දැනුම

Birchall to the Breach; or, How the Japanese Attack on Sri Lanka was (Somewhat) Foiled

Written by Lara Wijesuriya
The moment which Sir Winston Churchill was to later call the “most dangerous moment” of World War Two happened in early April, 1942. This was when the Japanese Fleet, under Admiral Nagumo, approached Sri Lanka with the intent of destroying the British ships present in the Colombo and Trincomalee Harbours.
The attacks took place over several days; Colombo was bombed on the 5th April (The Easter Sunday Raid) and Trincomalee on the 7th, and, if the British forces had been taken completely by surprise, the island probably would have been invaded.
  How the Japanese managed to launch the attack without being detected was this- the fleet sneaked up on the island (as literally as 5 aircraft carriers, 4 battleships, 3 cruisers and 11 destroyers can sneak) on a course much further south than could be expected. So, although a Japanese fleet was known to be in the area, reconnaissance patrols were sent out along the usual routes and so completely missed the fleet. Except for one thing, the Japanese would have taken the Allied forces completely by surprise.
That thing was the order sent out to Squadron Leader Birchall (Royal Canadian Air Force). Birchall and other members of 413 Squadron were flying a Catalina from the Koggala airstrip on a routine reconnaissance flight when they received an order to turn further South.
Just before they turned to return to base, the crew discovered a tiny speck on the horizon, which they took to be a Royal Navy ship. Flying towards just to be sure, they discovered that this was in fact the forerunner of the huge Japanese fleet.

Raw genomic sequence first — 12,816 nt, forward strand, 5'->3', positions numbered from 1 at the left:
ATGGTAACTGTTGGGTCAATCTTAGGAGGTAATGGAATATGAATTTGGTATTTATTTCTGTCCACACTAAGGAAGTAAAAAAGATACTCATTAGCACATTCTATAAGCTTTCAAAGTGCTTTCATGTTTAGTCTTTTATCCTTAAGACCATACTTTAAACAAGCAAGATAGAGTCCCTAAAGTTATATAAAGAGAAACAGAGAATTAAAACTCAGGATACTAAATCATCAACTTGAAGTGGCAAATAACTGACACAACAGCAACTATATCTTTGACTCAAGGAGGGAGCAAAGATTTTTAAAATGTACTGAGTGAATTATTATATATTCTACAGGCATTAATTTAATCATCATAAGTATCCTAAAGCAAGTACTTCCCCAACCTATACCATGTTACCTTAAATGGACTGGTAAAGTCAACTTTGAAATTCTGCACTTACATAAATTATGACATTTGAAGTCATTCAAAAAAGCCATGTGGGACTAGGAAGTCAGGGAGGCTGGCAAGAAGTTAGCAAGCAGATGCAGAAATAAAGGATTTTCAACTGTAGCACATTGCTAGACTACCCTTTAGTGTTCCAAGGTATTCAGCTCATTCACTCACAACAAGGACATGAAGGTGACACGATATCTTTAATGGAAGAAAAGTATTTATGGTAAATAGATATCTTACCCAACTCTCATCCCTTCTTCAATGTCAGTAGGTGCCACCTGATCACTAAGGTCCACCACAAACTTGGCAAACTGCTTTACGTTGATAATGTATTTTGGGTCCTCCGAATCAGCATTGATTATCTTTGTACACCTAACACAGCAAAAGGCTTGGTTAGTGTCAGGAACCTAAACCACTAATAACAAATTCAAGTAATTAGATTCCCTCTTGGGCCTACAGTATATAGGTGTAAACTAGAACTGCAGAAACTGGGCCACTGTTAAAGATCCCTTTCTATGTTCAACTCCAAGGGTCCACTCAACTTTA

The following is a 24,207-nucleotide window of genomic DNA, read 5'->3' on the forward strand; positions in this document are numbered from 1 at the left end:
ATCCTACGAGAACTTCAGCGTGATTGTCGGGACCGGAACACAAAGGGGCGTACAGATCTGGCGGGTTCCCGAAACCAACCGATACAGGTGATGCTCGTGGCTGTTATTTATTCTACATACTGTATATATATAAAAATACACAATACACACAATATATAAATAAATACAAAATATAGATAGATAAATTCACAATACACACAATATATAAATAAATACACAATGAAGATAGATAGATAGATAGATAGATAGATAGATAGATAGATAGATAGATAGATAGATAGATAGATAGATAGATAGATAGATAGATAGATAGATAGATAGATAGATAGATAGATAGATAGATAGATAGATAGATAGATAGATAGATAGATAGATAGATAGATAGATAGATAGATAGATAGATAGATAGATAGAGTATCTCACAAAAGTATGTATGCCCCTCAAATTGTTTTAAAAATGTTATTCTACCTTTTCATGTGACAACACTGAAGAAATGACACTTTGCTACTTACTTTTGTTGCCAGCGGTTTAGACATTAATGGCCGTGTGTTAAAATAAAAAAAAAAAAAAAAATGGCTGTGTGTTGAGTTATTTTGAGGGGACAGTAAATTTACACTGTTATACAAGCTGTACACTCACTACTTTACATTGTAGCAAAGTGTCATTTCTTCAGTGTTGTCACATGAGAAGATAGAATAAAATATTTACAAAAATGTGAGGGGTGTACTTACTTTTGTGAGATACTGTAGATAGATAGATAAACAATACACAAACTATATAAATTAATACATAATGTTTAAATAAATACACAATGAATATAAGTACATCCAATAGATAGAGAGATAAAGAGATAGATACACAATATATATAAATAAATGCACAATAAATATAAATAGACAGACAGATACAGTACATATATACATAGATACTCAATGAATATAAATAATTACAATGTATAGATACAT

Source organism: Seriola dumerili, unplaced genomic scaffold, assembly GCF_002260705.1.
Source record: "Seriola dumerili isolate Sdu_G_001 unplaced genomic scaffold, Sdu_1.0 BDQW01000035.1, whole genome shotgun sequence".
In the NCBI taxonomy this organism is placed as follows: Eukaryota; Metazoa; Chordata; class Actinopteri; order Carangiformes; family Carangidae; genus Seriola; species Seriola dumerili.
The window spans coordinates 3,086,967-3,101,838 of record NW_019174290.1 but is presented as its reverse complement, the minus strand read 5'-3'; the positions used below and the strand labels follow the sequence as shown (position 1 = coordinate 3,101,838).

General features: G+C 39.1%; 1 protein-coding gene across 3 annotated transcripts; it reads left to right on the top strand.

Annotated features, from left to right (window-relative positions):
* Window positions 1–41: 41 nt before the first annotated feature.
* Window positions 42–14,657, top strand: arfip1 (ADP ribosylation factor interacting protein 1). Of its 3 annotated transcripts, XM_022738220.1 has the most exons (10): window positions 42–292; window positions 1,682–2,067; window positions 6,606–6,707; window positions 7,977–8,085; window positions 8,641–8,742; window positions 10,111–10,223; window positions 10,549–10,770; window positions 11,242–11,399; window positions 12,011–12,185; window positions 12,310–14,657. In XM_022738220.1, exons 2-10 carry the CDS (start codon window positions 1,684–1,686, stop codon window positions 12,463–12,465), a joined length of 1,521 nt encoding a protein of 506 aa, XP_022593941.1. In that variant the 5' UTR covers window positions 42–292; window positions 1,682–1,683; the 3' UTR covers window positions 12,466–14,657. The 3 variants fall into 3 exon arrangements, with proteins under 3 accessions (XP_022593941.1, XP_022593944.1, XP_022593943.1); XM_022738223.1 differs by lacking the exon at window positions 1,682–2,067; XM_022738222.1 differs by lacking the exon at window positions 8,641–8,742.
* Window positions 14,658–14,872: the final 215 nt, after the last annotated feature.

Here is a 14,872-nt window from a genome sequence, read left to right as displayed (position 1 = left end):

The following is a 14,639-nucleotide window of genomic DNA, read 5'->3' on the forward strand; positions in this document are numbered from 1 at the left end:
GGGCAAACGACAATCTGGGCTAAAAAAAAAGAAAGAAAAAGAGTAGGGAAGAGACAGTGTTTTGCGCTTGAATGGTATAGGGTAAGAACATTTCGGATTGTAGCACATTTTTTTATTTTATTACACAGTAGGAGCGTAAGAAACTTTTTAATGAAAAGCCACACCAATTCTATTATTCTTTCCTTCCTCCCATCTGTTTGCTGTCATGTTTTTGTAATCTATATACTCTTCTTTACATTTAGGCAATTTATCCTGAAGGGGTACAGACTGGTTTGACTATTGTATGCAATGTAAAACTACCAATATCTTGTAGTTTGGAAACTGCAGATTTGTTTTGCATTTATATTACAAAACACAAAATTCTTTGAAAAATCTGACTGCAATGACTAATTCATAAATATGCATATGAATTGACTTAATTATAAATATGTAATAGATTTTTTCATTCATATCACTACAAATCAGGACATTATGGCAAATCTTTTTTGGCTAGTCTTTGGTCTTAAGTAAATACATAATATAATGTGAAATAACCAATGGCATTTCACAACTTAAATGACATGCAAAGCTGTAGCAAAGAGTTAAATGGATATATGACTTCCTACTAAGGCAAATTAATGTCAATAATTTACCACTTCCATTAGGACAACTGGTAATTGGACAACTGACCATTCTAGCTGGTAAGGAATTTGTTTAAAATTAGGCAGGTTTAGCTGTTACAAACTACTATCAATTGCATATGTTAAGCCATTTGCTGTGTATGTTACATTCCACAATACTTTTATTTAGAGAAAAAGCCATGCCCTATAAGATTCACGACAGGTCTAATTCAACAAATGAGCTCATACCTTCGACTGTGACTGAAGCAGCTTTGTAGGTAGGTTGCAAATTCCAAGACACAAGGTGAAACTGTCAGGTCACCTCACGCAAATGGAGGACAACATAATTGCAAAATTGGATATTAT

Birchall turned the Catalina back and flew for home with maximum speed while the
wireless operator, Sergeant Phillips, sent off warning messages to their base. The Japanese Zeros caught up with the Catalina and shot it down, killing two of the crew members. Once the other seven crew members were in the water, the Zeros returned, killing one more. The others, including Birchall and Phillips, were picked up by one of the destroyers and remained prisoners of the Japanese until the end of the war.
However, they had done their job, and although the attack came the next day, the Allied
forces were partly prepared for it.
When Winston Churchill made the surprising statement that this was the moment of the war that caused him the greatest alarm, he spoke of the bravery of the pilot of the Catalina, an unknown airman who now, he said, lay beneath the Indian Ocean. His emotional moment was ruined when the Prime Minister of Canada informed him that the ‘Unknown airman” was in fact alive and well.
Birchall was appointed OBE after the war for his work for other prisoners’ welfare in the Japanese POW camps. He also visited Sri Lanka several times before his death in 2004.
  • Fascinated
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  • Bored
  • Afraid

About the author

Lara Wijesuriya

Faculty of Arts - Final year
University of Colombo 

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